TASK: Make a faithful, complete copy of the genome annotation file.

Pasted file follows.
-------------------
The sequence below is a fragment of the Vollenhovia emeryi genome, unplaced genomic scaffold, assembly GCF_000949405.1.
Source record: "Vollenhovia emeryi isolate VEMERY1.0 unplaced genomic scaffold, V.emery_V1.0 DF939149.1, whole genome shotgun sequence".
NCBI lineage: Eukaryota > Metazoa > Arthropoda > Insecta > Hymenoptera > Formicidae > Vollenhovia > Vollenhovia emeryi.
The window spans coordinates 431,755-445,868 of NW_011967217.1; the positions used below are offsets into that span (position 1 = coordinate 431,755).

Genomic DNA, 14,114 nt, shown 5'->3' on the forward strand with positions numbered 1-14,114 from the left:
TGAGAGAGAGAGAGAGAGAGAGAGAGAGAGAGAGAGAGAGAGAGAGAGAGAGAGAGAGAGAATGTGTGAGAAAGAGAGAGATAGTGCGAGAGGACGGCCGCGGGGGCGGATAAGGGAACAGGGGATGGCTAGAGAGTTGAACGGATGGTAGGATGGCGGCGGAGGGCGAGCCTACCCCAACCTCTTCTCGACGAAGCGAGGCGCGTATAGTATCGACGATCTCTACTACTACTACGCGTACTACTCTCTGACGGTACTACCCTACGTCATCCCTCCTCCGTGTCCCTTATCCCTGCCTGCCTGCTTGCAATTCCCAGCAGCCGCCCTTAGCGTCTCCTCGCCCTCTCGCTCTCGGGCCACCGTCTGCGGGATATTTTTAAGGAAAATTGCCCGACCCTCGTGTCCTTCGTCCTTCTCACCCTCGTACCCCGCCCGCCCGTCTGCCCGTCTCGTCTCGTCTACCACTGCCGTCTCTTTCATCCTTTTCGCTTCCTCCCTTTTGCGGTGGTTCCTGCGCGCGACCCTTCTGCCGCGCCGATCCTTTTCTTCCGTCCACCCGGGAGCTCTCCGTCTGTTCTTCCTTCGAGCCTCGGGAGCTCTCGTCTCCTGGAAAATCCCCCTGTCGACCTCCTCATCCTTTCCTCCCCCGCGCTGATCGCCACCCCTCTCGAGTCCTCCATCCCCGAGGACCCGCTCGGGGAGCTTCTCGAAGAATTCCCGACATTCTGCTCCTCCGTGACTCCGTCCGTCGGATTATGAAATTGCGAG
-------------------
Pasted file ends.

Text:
The sequence below is a fragment of the Vollenhovia emeryi genome, unplaced genomic scaffold, assembly GCF_000949405.1.
Source record: "Vollenhovia emeryi isolate VEMERY1.0 unplaced genomic scaffold, V.emery_V1.0 DF939149.1, whole genome shotgun sequence".
NCBI lineage: Eukaryota > Metazoa > Arthropoda > Insecta > Hymenoptera > Formicidae > Vollenhovia > Vollenhovia emeryi.
The window spans coordinates 431,755-445,868 of NW_011967217.1; the positions used below are offsets into that span (position 1 = coordinate 431,755).

Genomic DNA, 14,114 nt, shown 5'->3' on the forward strand with positions numbered 1-14,114 from the left:
TGAGAGAGAGAGAGAGAGAGAGAGAGAGAGAGAGAGAGAGAGAGAGAGAGAGAGAGAGAGAATGTGTGAGAAAGAGAGAGATAGTGCGAGAGGACGGCCGCGGGGGCGGATAAGGGAACAGGGGATGGCTAGAGAGTTGAACGGATGGTAGGATGGCGGCGGAGGGCGAGCCTACCCCAACCTCTTCTCGACGAAGCGAGGCGCGTATAGTATCGACGATCTCTACTACTACTACGCGTACTACTCTCTGACGGTACTACCCTACGTCATCCCTCCTCCGTGTCCCTTATCCCTGCCTGCCTGCTTGCAATTCCCAGCAGCCGCCCTTAGCGTCTCCTCGCCCTCTCGCTCTCGGGCCACCGTCTGCGGGATATTTTTAAGGAAAATTGCCCGACCCTCGTGTCCTTCGTCCTTCTCACCCTCGTACCCCGCCCGCCCGTCTGCCCGTCTCGTCTCGTCTACCACTGCCGTCTCTTTCATCCTTTTCGCTTCCTCCCTTTTGCGGTGGTTCCTGCGCGCGACCCTTCTGCCGCGCCGATCCTTTTCTTCCGTCCACCCGGGAGCTCTCCGTCTGTTCTTCCTTCGAGCCTCGGGAGCTCTCGTCTCCTGGAAAATCCCCCTGTCGACCTCCTCATCCTTTCCTCCCCCGCGCTGATCGCCACCCCTCTCGAGTCCTCCATCCCCGAGGACCCGCTCGGGGAGCTTCTCGAAGAATTCCCGACATTCTGCTCCTCCGTGACTCCGTCCGTCGGATTATGAAATTGCGAG